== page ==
The implication is clear: the substance of popular rule is of little import; what counts is the stability of the political system and the pretence of democratic process. (Even by this standard, the Supreme Court's intervention—carried out by unelected and partisan judges, on the basis of legal sophistries—is a travesty of democracy.)

In a similar vein, the New York Times carried an editorial post-mortem on December 27. This piece proceeded from the premise that it was time to put aside charges that the election had been stolen and move on to the task of fixing the flaws in the process of casting and counting votes. “By delaying their efforts and lawsuits until after a president-elect was chosen, the NAACP and civil rights leaders have made it clear that their struggle is not about electing George W. Bush or Al Gore. It is about electoral fairness,” the Times wrote.

Here blindness merges with deceit. The notion that a historic breach of democratic norms can be addressed primarily as a technical question, and requires no serious examination of underlying social and political processes, bespeaks a liberal establishment that is devoid of either conviction or principle, and fears nothing more than an honest appraisal of the state of American democratic institutions.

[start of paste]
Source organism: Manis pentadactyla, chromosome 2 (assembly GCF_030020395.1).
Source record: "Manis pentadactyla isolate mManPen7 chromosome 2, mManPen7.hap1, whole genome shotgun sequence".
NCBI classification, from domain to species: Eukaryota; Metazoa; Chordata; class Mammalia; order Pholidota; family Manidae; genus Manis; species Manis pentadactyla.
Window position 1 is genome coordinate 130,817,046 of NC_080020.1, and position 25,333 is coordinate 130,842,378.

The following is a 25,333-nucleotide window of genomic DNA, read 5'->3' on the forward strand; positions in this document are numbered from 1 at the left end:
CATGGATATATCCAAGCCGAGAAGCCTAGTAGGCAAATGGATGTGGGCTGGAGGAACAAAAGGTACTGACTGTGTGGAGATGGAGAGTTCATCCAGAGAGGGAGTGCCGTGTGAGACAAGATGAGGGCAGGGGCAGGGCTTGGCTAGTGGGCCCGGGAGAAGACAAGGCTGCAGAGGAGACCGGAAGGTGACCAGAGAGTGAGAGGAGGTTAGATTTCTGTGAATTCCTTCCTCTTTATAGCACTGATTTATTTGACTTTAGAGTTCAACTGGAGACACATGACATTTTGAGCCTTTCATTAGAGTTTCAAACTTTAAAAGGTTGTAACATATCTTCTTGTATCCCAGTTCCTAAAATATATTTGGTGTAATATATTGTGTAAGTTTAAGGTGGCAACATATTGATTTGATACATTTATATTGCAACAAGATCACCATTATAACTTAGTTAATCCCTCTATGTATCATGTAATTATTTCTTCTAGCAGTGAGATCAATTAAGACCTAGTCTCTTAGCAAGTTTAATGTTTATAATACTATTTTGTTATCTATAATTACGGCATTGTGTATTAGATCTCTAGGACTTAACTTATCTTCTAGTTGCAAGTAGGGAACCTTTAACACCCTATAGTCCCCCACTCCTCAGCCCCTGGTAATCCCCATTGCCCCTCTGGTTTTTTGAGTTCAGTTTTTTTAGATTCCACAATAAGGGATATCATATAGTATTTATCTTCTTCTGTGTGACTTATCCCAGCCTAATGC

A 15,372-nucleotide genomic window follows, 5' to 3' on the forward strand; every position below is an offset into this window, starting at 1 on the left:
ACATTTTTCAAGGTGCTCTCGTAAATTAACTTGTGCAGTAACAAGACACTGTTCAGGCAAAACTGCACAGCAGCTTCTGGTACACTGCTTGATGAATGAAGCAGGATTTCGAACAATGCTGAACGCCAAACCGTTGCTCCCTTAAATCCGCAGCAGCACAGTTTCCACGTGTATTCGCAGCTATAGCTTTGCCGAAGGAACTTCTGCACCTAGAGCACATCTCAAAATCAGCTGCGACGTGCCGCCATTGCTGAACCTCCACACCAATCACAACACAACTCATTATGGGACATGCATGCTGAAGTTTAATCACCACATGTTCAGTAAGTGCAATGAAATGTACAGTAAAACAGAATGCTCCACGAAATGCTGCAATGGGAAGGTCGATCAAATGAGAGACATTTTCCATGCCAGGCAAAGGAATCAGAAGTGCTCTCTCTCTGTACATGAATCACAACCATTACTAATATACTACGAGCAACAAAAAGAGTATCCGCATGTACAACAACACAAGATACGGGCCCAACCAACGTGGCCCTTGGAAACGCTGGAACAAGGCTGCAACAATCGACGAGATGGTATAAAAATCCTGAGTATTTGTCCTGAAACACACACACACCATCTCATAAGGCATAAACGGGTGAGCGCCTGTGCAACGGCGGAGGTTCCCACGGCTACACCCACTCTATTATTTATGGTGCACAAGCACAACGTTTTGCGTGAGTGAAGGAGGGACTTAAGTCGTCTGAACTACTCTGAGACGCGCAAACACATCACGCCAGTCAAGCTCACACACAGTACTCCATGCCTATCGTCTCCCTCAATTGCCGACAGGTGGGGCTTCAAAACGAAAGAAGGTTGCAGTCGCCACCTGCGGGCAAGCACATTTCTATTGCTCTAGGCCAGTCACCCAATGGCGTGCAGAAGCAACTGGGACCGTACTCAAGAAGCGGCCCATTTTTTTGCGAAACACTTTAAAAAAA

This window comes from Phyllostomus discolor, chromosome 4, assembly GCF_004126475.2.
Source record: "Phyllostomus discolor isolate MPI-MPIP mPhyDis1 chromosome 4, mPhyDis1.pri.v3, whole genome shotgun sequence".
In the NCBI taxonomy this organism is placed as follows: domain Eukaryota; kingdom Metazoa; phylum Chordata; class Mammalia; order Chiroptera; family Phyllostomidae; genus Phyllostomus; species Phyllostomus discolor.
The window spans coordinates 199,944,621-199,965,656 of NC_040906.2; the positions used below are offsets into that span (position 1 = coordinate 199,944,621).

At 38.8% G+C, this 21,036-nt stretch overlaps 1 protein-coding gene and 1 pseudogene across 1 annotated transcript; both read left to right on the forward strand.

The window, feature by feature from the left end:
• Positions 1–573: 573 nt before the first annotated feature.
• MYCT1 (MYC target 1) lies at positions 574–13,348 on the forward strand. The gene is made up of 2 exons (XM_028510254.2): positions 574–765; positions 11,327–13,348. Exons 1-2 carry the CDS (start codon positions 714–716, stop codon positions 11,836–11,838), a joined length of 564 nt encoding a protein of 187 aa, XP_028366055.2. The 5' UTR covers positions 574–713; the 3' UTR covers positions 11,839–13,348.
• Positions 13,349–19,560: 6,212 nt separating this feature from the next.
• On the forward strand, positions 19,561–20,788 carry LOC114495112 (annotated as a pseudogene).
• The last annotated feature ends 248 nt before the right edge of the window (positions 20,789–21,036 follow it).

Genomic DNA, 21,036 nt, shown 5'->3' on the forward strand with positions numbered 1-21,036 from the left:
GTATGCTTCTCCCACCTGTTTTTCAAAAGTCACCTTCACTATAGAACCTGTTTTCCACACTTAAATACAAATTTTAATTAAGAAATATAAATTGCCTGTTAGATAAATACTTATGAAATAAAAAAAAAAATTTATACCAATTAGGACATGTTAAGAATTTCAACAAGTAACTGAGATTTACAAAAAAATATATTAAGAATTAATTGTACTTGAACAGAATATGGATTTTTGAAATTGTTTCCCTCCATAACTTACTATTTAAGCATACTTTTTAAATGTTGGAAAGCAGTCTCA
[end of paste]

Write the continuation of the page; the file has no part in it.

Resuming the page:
Time magazine went even further, naming Bush its “person of the year” and lauding this political and intellectual cipher in a multi-page display of journalistic pandering.

The US ruling elite may be eager to dismiss the events of recent weeks, but they cannot so easily be put aside. The resolution of the 2000 election by judicial dictate marks a watershed in US history and a turning point in international politics. Nothing will ever be the same. A protracted process of social polarization and political decay has produced a definitive rupture with democratic processes that can only signify the emergence of immense social and political upheavals.

The unseemly haste with which the entire political establishment is rushing to put the election crisis behind it testifies to the fragility of the political system and the depth of the crisis of American society. In the end, the impasse revealed the lack of any significant constituency within the ruling elite for a democratic adjudication of the presidential election. The defense of democratic rights, which will increasingly become a mass question in America, falls directly to the tens of millions of working people who have for so long been effectively excluded from the political process, monopolized as it is by two parties controlled by the corporate and financial oligarchy.

Among these millions there are many who will not so easily forget the experience of the 2000 election. Before long they will be drawn into struggles to defend their jobs, living standards and basic rights against a government which they deeply and rightly feel to be illegitimate. The Socialist Equality Party and its organ, the World Socialist Web Site, will strive to articulate and raise to the level of a democratic and socialist political program the aspirations and needs of these working masses.